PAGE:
Posted: Thursday, June 9, 2022. 11:43 am CST.
By Aaron Humes: Political rumblings continue within the Opposition in the wake of a pair of confrontations at the Teakettle Village Council election on Sunday.
While the party has stood up for police officer Alicia Trapp who it says was unfairly targeted by Minister and area representative Julius Espat, Opposition Leader Moses “Shyne” Barrow found it necessary to apologize publicly for the “violent” behaviour of Vice-Chairman Alberto August, who also got into it with a female supporter.
August was caught on camera during the Teakettle village elections on Sunday shoving one Marie Welcome after she hit one of his political signs.
This morning he posted an uncharacteristically cryptic but sharp statement appearing to distance himself from Barrow’s statements, relating that they are, “the utterances of an individual with whom I do not share the best of relations at this time.”
While Barrow told Channel 7 News that Welcome appeared to hit August’s sign first, “…but notwithstanding it is inexcusable to hit anyone and certainly to hit a woman, regardless of the context because if we go down that road of picking and choosing when it’s okay to hit women I believe that is a dangerous path to go down.” He recommended the example of U.S. civil rights activist and preacher Martin Luther King, Jr., an adherent of non-violence.
Barrow reiterated that as Leader he has “zero tolerance” for any type of violence and particularly violence against women, even as a reaction to apparent provocation and, as in this case, previous complaints of such behaviour as Barrow alleged.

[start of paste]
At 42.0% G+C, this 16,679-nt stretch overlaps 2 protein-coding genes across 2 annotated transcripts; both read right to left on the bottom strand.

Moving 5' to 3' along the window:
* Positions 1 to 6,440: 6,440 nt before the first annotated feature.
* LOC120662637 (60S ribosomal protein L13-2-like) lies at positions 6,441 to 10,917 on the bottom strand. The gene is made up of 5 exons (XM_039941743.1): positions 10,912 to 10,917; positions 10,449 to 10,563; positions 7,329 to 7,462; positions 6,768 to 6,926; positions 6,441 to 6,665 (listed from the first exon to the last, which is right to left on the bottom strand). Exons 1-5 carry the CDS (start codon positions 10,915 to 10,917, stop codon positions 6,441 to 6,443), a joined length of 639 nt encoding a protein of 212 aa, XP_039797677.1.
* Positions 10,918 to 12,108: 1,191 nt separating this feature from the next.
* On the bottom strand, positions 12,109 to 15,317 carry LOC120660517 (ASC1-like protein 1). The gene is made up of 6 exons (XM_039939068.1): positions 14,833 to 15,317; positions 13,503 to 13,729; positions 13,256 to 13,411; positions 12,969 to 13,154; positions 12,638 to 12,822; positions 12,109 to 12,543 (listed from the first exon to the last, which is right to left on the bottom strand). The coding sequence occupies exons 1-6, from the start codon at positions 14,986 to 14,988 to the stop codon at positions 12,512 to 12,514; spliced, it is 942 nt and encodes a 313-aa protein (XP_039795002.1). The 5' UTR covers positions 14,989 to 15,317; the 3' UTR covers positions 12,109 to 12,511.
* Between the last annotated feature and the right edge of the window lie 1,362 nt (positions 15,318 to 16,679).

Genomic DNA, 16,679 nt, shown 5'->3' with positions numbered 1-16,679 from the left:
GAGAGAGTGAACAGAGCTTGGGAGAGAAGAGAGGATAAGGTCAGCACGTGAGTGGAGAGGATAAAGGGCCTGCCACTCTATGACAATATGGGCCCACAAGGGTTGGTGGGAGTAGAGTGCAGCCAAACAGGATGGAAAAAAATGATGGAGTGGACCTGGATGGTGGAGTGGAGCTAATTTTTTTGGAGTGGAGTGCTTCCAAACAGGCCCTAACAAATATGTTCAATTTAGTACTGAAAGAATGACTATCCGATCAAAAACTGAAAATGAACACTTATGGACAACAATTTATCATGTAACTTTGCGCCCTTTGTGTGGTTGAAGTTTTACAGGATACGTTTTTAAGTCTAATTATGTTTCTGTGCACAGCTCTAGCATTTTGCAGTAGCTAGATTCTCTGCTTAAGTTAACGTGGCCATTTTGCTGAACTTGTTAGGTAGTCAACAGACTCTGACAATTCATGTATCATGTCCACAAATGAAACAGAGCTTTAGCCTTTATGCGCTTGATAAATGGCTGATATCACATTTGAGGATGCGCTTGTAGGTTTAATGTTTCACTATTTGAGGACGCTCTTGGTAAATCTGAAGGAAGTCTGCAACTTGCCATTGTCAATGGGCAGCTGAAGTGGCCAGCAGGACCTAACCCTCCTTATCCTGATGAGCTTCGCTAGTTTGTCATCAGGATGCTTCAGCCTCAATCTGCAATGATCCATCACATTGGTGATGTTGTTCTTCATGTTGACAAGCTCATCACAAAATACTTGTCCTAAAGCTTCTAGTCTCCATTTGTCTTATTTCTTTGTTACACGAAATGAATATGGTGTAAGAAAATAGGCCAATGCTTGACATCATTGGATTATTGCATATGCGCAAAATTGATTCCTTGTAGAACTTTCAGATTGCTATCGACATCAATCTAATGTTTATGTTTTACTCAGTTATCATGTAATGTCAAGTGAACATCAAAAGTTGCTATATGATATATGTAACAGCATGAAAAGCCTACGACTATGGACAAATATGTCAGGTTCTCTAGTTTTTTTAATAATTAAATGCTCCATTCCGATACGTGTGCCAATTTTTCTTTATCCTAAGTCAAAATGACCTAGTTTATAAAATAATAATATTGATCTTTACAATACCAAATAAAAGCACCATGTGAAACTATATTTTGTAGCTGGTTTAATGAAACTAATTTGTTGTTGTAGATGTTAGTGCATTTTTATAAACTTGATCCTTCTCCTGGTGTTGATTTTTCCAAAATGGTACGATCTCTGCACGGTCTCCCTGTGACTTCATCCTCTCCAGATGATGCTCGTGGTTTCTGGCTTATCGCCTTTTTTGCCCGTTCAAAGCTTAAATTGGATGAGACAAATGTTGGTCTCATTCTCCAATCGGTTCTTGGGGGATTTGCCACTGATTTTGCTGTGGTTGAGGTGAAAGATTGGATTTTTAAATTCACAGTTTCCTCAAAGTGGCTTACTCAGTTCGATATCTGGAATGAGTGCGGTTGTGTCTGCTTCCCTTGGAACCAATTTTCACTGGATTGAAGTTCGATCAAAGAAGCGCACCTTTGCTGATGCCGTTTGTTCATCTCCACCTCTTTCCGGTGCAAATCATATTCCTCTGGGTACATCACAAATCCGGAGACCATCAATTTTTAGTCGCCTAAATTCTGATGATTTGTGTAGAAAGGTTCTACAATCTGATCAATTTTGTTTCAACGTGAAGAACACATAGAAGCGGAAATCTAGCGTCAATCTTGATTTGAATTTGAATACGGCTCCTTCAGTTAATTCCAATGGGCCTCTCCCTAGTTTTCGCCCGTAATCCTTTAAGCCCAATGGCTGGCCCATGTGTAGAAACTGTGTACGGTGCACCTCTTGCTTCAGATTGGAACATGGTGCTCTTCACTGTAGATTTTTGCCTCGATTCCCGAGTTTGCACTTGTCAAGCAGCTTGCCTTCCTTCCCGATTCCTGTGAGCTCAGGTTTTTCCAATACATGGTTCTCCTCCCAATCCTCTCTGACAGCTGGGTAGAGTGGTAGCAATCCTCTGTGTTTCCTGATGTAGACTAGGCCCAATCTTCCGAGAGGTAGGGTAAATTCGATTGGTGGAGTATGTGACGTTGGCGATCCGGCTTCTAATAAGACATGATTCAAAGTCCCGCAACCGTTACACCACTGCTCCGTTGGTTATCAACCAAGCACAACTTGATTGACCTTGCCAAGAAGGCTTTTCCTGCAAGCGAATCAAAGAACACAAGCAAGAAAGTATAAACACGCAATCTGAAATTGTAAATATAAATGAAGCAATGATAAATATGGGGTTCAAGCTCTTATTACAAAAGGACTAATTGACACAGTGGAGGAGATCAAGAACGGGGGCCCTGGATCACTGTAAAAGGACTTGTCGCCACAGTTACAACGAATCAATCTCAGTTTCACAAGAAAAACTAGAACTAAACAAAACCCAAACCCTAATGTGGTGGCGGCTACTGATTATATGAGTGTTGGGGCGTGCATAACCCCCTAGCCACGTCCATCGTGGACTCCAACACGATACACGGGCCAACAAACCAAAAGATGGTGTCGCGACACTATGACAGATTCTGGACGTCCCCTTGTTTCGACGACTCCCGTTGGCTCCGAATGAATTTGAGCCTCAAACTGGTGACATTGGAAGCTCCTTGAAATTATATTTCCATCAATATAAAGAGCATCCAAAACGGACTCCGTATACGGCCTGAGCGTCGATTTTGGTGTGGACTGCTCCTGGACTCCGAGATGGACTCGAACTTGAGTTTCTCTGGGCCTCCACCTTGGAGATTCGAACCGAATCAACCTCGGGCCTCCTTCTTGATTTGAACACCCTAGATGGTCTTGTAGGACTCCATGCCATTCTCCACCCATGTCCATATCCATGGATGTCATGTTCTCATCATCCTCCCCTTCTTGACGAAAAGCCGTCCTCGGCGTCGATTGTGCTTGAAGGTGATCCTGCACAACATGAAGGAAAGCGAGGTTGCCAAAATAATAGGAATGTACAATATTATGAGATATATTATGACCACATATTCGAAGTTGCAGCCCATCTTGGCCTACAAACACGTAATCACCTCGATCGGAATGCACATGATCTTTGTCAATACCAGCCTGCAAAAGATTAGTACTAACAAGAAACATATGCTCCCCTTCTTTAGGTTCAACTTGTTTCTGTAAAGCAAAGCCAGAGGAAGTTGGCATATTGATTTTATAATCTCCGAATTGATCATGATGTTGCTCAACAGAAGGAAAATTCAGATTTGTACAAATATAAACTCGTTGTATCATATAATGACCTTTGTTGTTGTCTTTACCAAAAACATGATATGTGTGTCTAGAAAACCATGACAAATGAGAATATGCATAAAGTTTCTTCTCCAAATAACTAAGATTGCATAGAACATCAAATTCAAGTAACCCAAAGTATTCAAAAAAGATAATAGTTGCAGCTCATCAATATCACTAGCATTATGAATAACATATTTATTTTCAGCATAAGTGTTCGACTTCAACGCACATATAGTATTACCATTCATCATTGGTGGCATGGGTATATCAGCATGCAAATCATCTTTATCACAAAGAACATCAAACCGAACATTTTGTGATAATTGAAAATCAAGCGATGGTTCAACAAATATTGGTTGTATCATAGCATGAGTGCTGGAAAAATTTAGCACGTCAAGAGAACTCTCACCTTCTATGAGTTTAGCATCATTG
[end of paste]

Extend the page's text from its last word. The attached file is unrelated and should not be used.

“We have to condemn any type of violent behaviour, even if it is in defence. Even if it is a reaction – and we are all human – but it is not what we expect from the elected of our party,” said Barrow, who said the party would follow due process in relation to possible sanctions.
As for a supposed “culture of violence” against women in the UDP, the Leader of the Opposition said that was not restricted solely to his party if the complaint against Espat is any indication, and that there is a violence problem in the country generally. The UDP, he said, must lead by example: “We can be strong, we can be bold, and we can be defiant without crossing the line and being violent. Even when violence is inflicted upon us. He should have walked away, made a report, come back, and [stood] his ground.”
No such report has been made to our knowledge but we will keep following the story.
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